The Arizona-Mexico Commission hosted a “Gateway to Arizona” series that started in Douglas, continued in Nogales and ended in Yuma. The purpose of the event was to “showcase and celebrate the importance and uniqueness of our border communities” and “hone in on the importance of the growing international trade and commerce sector for Arizona and the special roles our border communities play.”
Each event included a panel discussion on the Arizona-Mexico relationship with Kirk Adams, chief of staff to Gov. Doug Ducey; AMC Board President Jessica Pacheco; University of Arizona Research Center Director Dr. George Hammond; and Luis Ramirez Thomas, chair of the Border Infrastructure and Economic Development Initiative for AMC.
Juan Ciscomani, senior advisor for regional and international affairs for Ducey, thanked the four mayors that partnered with the commission, Wellton Mayor Cecilia McCullough, Somerton Mayor Jesus Yepez, San Luis Mayor Gerardo Sanchez and Yuma Mayor Doug Nicholls, to bring the event to the YumaSan Luis region.
Ciscomani explained that the commission was in Yuma because “we want to hear your questions. We want to hear what’s on your mind, how we can be better partners.” He noted that Ducey has been “really focused” on southern Arizona and during an earlier summit in Tucson asked how he can help border communities. He wanted these communities to feel the “appreciated” for being gateways to Arizona. One idea was to produce a promotional video for each area with participation from the mayors. The video for Yuma was rolled out Wednesday.
Julie Engel, president and CEO of the Greater Yuma Economic Development Corp., noted that her organization will use it in marketing efforts.
Adams pointed out that Arizona’s partnership with Mexico is “critical to the economy” and that “the governor views the fact that Arizona is a border state as an asset and opportunity.”
Hammond noted that border-crossers eat, shop and stay in resorts, strengthening Arizona’s economy. He noted that trade flows are up since 2003 through the San Luis border port of entry: $1.6 million in 2017, up 81 percent from 2003, and 5.8 percent of the total Arizona border crossings. Engel pointed out that many of these border-crossers make up an essential workforce in Yuma County.
Pacheco highlighted ways the San Luis border is unique, including its innovative programs designed to improve customer service and safety and expedite flow through the border. “These programs come from you,” she said, noting that these ideas came from the local community.
“What we need here is a lot of help from the state,” local businessman Russ Jones said, pointing out the “desperate” need for upgrades and more staff. “Wait times are getting ridiculous ... We’ve been knocking on doors. We’re not just doing it for San Luis. We’re doing it for Yuma County and the state,” he added, noting that San Luis and San Luis Rio Colorado, Mexico, are “growing fast and not stopping” and “people want to do business in Arizona and people want to do business in Sonora.”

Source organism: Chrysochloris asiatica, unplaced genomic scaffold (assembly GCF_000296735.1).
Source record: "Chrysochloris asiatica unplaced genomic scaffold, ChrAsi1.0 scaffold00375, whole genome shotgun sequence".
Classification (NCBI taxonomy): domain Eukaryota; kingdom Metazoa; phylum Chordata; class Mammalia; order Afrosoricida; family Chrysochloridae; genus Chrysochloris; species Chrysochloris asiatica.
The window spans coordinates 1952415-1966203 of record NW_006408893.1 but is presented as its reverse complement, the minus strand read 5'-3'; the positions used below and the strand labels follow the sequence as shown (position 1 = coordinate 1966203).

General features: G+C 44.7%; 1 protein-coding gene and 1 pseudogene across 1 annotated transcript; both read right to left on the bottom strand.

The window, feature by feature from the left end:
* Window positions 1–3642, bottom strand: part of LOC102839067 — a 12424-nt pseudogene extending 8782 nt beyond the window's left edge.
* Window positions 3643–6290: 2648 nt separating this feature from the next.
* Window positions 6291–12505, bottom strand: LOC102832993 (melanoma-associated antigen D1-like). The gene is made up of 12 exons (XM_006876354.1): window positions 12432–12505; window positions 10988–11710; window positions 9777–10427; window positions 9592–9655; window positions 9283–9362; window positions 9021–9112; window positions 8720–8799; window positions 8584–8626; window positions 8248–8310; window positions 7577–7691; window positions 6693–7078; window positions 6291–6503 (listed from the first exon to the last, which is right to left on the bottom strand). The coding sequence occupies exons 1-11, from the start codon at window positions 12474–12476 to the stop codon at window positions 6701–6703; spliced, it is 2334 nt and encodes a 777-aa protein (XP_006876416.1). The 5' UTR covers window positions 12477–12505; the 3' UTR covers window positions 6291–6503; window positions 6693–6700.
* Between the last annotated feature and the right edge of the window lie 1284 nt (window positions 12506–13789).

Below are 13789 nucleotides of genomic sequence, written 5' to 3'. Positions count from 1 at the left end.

Adams also pointed out that the new trade agreement with Canada and Mexico will bring “enormous opportunities” and “as a group we need to make sure Washington, D.C., and the administration there hear our voices and understand why investment at the border is so important.”
Sanchez noted that each year 8 million cars cross the border in San Luis, a city with a population of 36,000, and those bordercrossers use city streets and sidewalks. “With a budget of $62 million, it’s really tough to fix the streets.”
Paul Brierley, executive director of the Yuma Center of Excellence for Desert Agriculture, asked if it’s true that most of the congressional support goes to Texas borders. Pacheco acknowledged that Texas does a “really good job” with the appearance of unity and having strategic conversations on their border needs.
But, she noted, it’s been a concerted long-term effort. “We can do better in working together, crafting a message strategically … We can’t just show up with a wish list. We need to prioritize and know who the decision makers are.”
Jones noted that Texas has advantages that Arizona doesn’t, like tolls to cross the border, that provide that state with additional resources. “We have to think outside the box” to find ways to fund infrastructure and incentives for investment in Arizona, he said.
John Courtis, executive director of the Yuma County Chamber of Commerce, asked about getting U.S. 95, the busiest two-way road in the state with links to Interstates 8 and 10, on the front burner. Adams pointed out that in the last several years, the economic situation in the state has changed and the state is now be in a better position to consider “strategic investment.” He encouraged locals to think of new ways of “stretching the dollar.”
“We are here today because we know how important this region is, not just to the state, but the entire country,” he added.Asked about the benefits of the new trade agreement, Ramirez said that the longer the trade war with China lasts the better it looks for North America and the more businesses start to look at investing here. The economic region that stretches from Yuma County to Mexicali is posed to experience tremendous growth, he said.
To view the Gateway to Yuma video please click here: https://www.azmc.org/neighbors-for-good/gateway-to-arizona/.